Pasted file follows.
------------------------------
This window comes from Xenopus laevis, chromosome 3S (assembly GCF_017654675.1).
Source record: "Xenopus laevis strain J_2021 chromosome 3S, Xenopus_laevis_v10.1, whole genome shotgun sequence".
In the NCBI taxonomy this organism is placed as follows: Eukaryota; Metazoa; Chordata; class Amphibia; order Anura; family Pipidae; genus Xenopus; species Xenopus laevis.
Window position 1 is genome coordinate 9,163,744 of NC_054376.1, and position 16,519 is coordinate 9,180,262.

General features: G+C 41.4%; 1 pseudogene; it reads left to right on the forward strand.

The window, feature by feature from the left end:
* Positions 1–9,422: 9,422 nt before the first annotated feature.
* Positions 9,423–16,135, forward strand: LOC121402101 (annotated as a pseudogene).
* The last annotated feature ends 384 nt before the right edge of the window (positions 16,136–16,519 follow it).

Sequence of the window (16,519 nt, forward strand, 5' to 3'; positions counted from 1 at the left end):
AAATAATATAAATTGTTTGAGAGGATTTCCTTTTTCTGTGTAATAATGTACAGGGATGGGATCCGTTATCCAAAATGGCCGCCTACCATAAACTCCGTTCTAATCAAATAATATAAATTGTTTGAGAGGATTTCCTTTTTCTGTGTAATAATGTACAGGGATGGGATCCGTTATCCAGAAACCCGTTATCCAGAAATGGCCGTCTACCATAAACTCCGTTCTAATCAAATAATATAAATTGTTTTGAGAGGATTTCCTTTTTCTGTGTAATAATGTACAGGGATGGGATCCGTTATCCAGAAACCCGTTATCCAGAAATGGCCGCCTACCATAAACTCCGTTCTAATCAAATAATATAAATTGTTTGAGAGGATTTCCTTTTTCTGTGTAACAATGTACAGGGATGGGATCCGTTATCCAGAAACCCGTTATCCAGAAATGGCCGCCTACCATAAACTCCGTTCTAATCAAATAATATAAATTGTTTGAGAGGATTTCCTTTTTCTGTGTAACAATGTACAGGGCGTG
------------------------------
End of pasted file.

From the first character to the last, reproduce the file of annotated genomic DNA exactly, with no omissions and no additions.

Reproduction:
This window comes from Xenopus laevis, chromosome 3S (assembly GCF_017654675.1).
Source record: "Xenopus laevis strain J_2021 chromosome 3S, Xenopus_laevis_v10.1, whole genome shotgun sequence".
In the NCBI taxonomy this organism is placed as follows: Eukaryota; Metazoa; Chordata; class Amphibia; order Anura; family Pipidae; genus Xenopus; species Xenopus laevis.
Window position 1 is genome coordinate 9,163,744 of NC_054376.1, and position 16,519 is coordinate 9,180,262.

General features: G+C 41.4%; 1 pseudogene; it reads left to right on the forward strand.

The window, feature by feature from the left end:
* Positions 1–9,422: 9,422 nt before the first annotated feature.
* Positions 9,423–16,135, forward strand: LOC121402101 (annotated as a pseudogene).
* The last annotated feature ends 384 nt before the right edge of the window (positions 16,136–16,519 follow it).

Sequence of the window (16,519 nt, forward strand, 5' to 3'; positions counted from 1 at the left end):
AAATAATATAAATTGTTTGAGAGGATTTCCTTTTTCTGTGTAATAATGTACAGGGATGGGATCCGTTATCCAAAATGGCCGCCTACCATAAACTCCGTTCTAATCAAATAATATAAATTGTTTGAGAGGATTTCCTTTTTCTGTGTAATAATGTACAGGGATGGGATCCGTTATCCAGAAACCCGTTATCCAGAAATGGCCGTCTACCATAAACTCCGTTCTAATCAAATAATATAAATTGTTTTGAGAGGATTTCCTTTTTCTGTGTAATAATGTACAGGGATGGGATCCGTTATCCAGAAACCCGTTATCCAGAAATGGCCGCCTACCATAAACTCCGTTCTAATCAAATAATATAAATTGTTTGAGAGGATTTCCTTTTTCTGTGTAACAATGTACAGGGATGGGATCCGTTATCCAGAAACCCGTTATCCAGAAATGGCCGCCTACCATAAACTCCGTTCTAATCAAATAATATAAATTGTTTGAGAGGATTTCCTTTTTCTGTGTAACAATGTACAGGGCGTG